And a sample weekly training plan:

Running growth over the years

Do you incorporate other sports throughout the year?

I’ll backcountry and downhill ski during the winter. 

What you wish you knew when starting?

To become a good runner, you must be ready to enjoy the journey. Also, the nutrition aspect is harder and constantly changing. You can’t be hard on yourself. 

Nutrition: Your Relationship with Food

What’s your philosophy with nutrition?

I’m plant based (Vegan) and find it helps with the inflammation from running big weeks. I believe it’s better for the planet but overall I feel better-eating plant-based. 

Go-to breakfast, lunch, dinner; snacking:

  • Breakfast pre-workout: Banana on nut butter + toast, dates
  • Breakfast post-workout: Protein smoothie (banana, blueberries, kale, pea protein, chia seeds, flax seeds)
  • Lunch: Big salad, or healthy grain bowl. 
  • Dinner: Big bowl of veggies, grains, and boom sauce
  • Drinks of choice: Water
  • Guilty pleasure: Banana cookie and sweats (gelato, cookies) 

Favorite recipes, foods or ingredients and how you use them?

SWEET POTATOES — In every meal. Baked, sautéed, you name it. 

Caffeine and alcohol; anything about their role in your life or training?

  • Caffeine = I love my coffee, and it can also help you get out of the bonk mid-run.
  • Alcohol: Occasionally, I’ve been really into Kombucha Alcohol that has 7%.  

Pre, during and post race food; tweaks you make for length/type; specific rules you follow?

When I have a long run planned I always make sure to get something in my stomach before the run. Most runs under 60-90 minutes I don’t’ do anything pre-run.

Biggest rule I follow: Try to get food after work out ASAP. I find when I don’t, recovery slows down dramatically, especially after big days. 

How do you manage nutrition while traveling?

Always pack healthy bars and nuts when traveling for random hungry surges.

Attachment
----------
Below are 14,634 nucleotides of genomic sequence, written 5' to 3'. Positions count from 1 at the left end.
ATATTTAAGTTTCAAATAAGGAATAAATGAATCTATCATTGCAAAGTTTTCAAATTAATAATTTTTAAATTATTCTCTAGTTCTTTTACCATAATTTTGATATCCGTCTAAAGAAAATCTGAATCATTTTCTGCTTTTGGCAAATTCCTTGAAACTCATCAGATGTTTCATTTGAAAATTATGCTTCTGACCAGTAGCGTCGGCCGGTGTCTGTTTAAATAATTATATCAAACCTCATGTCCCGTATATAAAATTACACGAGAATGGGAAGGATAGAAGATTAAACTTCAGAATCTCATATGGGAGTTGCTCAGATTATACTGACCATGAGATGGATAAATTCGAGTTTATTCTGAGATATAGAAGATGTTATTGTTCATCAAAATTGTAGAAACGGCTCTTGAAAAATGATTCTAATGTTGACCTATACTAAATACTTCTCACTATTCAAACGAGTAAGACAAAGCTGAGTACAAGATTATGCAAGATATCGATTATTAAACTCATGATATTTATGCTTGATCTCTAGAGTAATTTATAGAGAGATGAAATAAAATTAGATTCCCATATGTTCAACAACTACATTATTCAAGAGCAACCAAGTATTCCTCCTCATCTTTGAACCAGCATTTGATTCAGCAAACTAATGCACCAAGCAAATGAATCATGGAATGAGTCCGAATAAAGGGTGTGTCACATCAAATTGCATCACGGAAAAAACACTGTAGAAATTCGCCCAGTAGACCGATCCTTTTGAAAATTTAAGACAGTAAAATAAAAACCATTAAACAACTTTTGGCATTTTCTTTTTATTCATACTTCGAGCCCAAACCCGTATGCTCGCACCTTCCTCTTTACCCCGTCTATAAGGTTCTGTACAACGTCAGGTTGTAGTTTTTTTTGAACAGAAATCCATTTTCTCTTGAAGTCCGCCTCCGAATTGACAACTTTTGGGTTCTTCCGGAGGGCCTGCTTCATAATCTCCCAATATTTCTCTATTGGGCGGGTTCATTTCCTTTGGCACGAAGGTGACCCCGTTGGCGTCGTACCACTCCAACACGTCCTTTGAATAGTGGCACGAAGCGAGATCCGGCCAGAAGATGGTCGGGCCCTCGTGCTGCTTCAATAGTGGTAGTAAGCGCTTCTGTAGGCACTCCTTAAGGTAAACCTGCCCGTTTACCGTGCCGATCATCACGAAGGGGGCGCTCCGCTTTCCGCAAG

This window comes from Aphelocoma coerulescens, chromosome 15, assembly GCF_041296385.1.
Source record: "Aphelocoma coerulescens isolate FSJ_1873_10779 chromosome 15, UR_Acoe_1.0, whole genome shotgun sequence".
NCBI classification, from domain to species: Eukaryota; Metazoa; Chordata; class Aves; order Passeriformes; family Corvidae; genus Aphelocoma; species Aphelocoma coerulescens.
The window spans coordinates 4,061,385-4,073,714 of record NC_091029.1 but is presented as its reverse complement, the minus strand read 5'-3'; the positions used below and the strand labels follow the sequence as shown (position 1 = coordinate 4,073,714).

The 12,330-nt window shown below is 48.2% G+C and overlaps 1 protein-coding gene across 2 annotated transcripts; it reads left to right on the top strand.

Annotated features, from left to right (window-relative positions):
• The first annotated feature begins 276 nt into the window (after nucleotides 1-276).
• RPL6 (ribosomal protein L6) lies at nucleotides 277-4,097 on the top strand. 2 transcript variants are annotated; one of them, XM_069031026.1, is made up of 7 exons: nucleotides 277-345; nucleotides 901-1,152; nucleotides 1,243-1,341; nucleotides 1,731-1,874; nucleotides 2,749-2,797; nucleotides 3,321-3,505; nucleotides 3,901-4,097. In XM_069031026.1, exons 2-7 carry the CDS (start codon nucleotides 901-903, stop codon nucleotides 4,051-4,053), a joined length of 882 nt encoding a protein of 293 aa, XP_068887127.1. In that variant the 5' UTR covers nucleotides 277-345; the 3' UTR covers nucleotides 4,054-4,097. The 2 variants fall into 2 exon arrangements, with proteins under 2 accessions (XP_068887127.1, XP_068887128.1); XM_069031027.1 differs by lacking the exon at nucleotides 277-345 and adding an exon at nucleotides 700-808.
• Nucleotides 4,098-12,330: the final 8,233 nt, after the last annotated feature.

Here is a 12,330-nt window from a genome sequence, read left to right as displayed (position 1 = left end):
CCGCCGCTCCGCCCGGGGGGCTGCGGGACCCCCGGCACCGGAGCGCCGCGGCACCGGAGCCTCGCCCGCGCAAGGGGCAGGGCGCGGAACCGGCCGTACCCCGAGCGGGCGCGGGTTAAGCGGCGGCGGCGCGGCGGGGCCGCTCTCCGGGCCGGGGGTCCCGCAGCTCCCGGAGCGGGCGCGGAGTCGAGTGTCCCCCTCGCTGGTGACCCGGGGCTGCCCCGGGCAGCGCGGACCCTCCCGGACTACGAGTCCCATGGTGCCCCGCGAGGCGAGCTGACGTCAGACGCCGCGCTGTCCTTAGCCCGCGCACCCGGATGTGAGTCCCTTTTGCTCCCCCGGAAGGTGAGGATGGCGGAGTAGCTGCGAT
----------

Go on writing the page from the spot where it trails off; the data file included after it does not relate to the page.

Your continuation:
What you wish you knew when starting?

Make sure your post-run meal is ready can really help with recovery. And eating foods that help with inflammation. 

Mind: Your Approach 

Strategy and importance of mental health in your life, work or sport?

It’s important to enjoy the process. Every time I’m out on the trails I’m practicing the mental aspect. Each run I’m learning/taking something away from the experience. 

Habits, routines, practices that help keep you grounded, balanced or focused?

Journal after each workout to understand where I’m improving.

Rolling out: That’s the time for me to meditate. 

Influences or role models you turn to who have impacted your approach?

Rich Roll — I find his story inspirational in how to overcome weakness and find a new direction in life. 

Motivation and goal setting; what’s your approach?

My motivation is to push myself harder every day and every race.

Goal Setting: Finish each race stronger and faster than the last and always take away something new from the race. 

Anything specific you’re working on now?

Racing Smarter, not going out hard and finishing the race strong and fast. 

What have you learned about how to maintain the mental health of young athletes who are coming up?

If you enjoy the process, have fun on the trails or road, then you’re mentally going to be healthy. There will be times when it’s hard, but that’s when you learn the most about yourself. 

Resources: How you do what you do  

Things you can’t live without or that help you throughout your athletic life?